500 British species, although there are no native saw flies in New Zealand.
The saw fly fossil record stretches back 180 million years to specimens found in what is now Russia and Australia.
They are considered to be the most "primitive" of the Hymenoptera.
Adult saw flies
The adults have simple mouthparts with well-developed jaws and feed mainly on pollen (see the photograph below) which they grind up, although some adults are partly carnivorous. They favour open type flowers with large inflorescences of white or yellow.
They got the name saw fly because most of the females have an ovipostior that has visible saw-like teeth (see the photograph and drawing below). The female uses this to cut slits in plant stems and leaves, then she lays her eggs in the slit.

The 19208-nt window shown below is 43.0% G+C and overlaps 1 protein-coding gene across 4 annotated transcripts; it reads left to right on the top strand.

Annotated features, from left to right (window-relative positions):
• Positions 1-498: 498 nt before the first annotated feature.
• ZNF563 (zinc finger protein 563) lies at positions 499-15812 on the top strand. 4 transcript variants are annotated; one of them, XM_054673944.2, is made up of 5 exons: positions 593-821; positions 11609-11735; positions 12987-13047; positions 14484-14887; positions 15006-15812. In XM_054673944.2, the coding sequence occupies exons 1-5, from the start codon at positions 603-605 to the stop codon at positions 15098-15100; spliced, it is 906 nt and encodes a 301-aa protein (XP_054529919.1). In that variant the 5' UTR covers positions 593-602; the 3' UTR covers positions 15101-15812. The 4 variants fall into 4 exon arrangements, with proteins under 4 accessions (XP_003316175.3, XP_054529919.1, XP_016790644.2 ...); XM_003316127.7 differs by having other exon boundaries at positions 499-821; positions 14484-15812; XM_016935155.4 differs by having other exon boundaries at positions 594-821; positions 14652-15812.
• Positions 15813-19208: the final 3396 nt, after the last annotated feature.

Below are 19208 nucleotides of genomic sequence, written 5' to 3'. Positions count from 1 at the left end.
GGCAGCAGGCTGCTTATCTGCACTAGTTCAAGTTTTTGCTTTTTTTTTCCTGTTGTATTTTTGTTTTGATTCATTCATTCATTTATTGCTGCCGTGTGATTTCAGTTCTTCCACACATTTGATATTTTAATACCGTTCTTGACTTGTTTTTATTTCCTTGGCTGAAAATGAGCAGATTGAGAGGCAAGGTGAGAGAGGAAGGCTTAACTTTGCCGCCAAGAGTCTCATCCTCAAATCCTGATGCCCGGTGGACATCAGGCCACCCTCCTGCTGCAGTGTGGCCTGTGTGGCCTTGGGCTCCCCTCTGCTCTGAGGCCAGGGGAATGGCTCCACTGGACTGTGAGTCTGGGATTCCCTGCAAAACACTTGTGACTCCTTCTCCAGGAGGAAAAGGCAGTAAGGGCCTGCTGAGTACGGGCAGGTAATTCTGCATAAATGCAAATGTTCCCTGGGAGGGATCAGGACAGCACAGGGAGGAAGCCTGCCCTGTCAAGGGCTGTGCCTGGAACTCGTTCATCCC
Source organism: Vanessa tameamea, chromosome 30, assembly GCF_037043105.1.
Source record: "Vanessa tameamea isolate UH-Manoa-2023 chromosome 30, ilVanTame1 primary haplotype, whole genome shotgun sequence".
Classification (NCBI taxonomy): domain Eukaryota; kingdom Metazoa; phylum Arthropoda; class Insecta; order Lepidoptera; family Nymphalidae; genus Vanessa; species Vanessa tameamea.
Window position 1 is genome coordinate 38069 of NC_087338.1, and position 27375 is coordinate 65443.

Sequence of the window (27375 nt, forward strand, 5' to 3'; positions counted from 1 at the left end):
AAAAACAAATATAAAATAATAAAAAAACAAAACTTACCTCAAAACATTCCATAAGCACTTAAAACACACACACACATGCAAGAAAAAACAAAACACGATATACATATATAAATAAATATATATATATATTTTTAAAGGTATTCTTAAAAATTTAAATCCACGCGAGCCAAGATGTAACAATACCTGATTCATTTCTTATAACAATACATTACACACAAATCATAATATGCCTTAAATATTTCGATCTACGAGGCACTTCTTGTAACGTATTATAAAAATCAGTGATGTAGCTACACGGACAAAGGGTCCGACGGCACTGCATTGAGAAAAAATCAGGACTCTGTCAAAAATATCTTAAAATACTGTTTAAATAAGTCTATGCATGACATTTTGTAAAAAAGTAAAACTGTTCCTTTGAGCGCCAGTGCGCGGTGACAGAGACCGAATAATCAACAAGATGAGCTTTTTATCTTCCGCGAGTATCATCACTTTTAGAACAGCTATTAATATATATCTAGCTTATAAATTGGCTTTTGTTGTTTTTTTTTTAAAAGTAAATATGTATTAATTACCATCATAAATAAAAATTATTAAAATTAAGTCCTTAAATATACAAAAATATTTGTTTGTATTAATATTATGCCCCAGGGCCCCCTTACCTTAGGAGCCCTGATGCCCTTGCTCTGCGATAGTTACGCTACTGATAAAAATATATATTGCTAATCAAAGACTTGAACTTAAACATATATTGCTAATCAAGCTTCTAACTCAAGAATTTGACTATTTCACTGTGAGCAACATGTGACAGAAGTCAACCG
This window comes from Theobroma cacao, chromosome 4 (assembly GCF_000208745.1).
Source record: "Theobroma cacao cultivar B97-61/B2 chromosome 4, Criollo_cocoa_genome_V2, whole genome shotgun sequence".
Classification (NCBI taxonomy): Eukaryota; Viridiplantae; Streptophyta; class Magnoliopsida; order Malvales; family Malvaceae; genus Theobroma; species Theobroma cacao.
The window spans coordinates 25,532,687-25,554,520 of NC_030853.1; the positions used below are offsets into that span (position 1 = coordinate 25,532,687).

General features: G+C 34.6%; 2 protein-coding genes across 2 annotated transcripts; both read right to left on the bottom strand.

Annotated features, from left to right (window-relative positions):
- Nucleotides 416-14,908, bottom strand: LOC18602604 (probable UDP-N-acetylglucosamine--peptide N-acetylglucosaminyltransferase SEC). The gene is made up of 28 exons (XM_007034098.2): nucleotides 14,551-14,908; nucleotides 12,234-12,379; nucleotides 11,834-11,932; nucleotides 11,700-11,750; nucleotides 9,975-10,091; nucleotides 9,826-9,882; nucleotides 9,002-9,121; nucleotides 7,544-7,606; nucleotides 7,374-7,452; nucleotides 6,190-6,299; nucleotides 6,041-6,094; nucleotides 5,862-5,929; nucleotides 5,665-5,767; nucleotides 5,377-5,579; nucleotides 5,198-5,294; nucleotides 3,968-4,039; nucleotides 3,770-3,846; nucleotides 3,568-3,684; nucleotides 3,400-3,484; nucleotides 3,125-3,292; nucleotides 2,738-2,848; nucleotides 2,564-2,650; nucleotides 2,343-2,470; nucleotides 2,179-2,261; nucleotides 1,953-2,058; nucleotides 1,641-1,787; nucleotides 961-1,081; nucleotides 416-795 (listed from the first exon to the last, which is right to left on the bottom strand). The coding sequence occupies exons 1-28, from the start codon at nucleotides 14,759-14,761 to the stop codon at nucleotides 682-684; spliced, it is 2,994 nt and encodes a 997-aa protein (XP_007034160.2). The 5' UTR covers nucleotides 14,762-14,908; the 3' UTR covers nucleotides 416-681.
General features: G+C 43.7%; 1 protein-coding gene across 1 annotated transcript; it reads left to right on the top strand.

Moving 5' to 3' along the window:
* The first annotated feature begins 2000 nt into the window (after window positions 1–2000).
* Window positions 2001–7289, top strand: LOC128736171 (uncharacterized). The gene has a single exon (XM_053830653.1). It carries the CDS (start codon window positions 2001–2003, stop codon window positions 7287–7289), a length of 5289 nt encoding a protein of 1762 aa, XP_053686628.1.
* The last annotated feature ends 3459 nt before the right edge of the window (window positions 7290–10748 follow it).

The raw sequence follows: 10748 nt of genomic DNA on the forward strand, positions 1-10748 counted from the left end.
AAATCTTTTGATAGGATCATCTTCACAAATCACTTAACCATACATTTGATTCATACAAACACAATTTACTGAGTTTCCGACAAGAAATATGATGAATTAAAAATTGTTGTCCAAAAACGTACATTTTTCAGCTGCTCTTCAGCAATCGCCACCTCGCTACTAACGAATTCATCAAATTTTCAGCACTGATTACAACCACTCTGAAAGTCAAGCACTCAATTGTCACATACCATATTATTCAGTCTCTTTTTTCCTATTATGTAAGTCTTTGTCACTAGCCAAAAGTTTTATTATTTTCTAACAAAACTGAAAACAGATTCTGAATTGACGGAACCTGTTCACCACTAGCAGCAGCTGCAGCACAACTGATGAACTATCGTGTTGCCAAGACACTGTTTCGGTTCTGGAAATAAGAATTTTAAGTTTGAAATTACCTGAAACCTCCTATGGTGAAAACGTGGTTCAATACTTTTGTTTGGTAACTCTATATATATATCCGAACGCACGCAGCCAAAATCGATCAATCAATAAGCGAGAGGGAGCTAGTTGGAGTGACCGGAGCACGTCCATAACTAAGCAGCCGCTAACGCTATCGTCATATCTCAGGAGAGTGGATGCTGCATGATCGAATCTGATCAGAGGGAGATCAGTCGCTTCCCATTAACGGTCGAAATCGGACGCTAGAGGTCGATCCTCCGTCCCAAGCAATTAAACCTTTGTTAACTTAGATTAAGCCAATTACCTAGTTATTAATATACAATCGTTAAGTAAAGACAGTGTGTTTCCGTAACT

Saw flies do not have a sting.
The sawfly on the right is Rhogogaster viridis in the Tenthredinidae family which has 900 European species, and almost 400 species in Britain.
In this species the pterostigma on the front edge of the forewing is either all green or all yellow, and you can just make this out as she has not completely closed her wings. Adults of this species fly from may to August and are 10 - 13 mm long. The head and thorax are green with black markings.
The larvae eat a wide variety of leaves, and is green, grey or yellow with black spots along the sides. It is found on willow, poplar, alder spirea. It is found in forest edges and clearings.